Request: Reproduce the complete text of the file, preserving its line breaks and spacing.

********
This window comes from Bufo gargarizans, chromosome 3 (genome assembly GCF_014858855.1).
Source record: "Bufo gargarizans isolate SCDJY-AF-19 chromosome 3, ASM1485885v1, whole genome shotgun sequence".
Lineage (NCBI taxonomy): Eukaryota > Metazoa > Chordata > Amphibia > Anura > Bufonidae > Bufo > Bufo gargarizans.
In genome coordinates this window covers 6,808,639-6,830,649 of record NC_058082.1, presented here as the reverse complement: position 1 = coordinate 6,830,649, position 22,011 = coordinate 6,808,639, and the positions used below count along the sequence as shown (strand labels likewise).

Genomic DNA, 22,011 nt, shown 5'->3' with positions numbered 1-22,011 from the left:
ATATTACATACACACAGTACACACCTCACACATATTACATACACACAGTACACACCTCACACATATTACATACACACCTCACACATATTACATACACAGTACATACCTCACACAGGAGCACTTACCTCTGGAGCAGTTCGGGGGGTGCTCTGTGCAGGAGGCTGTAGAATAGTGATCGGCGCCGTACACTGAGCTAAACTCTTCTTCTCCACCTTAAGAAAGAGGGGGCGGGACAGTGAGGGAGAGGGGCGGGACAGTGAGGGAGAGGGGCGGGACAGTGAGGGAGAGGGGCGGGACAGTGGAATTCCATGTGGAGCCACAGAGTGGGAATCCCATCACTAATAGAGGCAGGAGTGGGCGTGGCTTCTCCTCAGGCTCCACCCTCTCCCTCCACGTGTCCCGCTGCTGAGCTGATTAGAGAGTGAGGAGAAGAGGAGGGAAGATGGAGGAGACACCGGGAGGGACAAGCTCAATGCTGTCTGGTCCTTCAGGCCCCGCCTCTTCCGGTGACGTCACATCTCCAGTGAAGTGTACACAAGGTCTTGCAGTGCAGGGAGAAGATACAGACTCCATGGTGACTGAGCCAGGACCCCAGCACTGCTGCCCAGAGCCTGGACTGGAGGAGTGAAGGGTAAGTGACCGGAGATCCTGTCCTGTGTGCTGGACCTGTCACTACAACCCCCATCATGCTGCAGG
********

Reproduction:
This window comes from Bufo gargarizans, chromosome 3 (genome assembly GCF_014858855.1).
Source record: "Bufo gargarizans isolate SCDJY-AF-19 chromosome 3, ASM1485885v1, whole genome shotgun sequence".
Lineage (NCBI taxonomy): Eukaryota > Metazoa > Chordata > Amphibia > Anura > Bufonidae > Bufo > Bufo gargarizans.
In genome coordinates this window covers 6,808,639-6,830,649 of record NC_058082.1, presented here as the reverse complement: position 1 = coordinate 6,830,649, position 22,011 = coordinate 6,808,639, and the positions used below count along the sequence as shown (strand labels likewise).

Genomic DNA, 22,011 nt, shown 5'->3' with positions numbered 1-22,011 from the left:
ATATTACATACACACAGTACACACCTCACACATATTACATACACACAGTACACACCTCACACATATTACATACACACCTCACACATATTACATACACAGTACATACCTCACACAGGAGCACTTACCTCTGGAGCAGTTCGGGGGGTGCTCTGTGCAGGAGGCTGTAGAATAGTGATCGGCGCCGTACACTGAGCTAAACTCTTCTTCTCCACCTTAAGAAAGAGGGGGCGGGACAGTGAGGGAGAGGGGCGGGACAGTGAGGGAGAGGGGCGGGACAGTGAGGGAGAGGGGCGGGACAGTGGAATTCCATGTGGAGCCACAGAGTGGGAATCCCATCACTAATAGAGGCAGGAGTGGGCGTGGCTTCTCCTCAGGCTCCACCCTCTCCCTCCACGTGTCCCGCTGCTGAGCTGATTAGAGAGTGAGGAGAAGAGGAGGGAAGATGGAGGAGACACCGGGAGGGACAAGCTCAATGCTGTCTGGTCCTTCAGGCCCCGCCTCTTCCGGTGACGTCACATCTCCAGTGAAGTGTACACAAGGTCTTGCAGTGCAGGGAGAAGATACAGACTCCATGGTGACTGAGCCAGGACCCCAGCACTGCTGCCCAGAGCCTGGACTGGAGGAGTGAAGGGTAAGTGACCGGAGATCCTGTCCTGTGTGCTGGACCTGTCACTACAACCCCCATCATGCTGCAGG